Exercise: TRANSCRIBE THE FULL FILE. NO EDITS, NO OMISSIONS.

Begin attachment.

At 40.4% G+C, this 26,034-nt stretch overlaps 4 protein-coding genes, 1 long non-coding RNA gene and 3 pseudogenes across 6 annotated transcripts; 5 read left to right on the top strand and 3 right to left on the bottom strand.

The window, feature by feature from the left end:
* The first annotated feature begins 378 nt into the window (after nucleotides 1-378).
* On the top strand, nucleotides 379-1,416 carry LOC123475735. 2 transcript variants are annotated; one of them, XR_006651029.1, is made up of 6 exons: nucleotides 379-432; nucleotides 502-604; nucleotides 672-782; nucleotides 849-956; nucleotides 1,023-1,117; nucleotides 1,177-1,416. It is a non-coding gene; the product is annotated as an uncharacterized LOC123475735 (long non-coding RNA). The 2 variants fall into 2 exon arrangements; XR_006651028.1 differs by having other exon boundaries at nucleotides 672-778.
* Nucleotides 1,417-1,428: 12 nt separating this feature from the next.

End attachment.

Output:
At 40.4% G+C, this 26,034-nt stretch overlaps 4 protein-coding genes, 1 long non-coding RNA gene and 3 pseudogenes across 6 annotated transcripts; 5 read left to right on the top strand and 3 right to left on the bottom strand.

The window, feature by feature from the left end:
* The first annotated feature begins 378 nt into the window (after nucleotides 1-378).
* On the top strand, nucleotides 379-1,416 carry LOC123475735. 2 transcript variants are annotated; one of them, XR_006651029.1, is made up of 6 exons: nucleotides 379-432; nucleotides 502-604; nucleotides 672-782; nucleotides 849-956; nucleotides 1,023-1,117; nucleotides 1,177-1,416. It is a non-coding gene; the product is annotated as an uncharacterized LOC123475735 (long non-coding RNA). The 2 variants fall into 2 exon arrangements; XR_006651028.1 differs by having other exon boundaries at nucleotides 672-778.
* Nucleotides 1,417-1,428: 12 nt separating this feature from the next.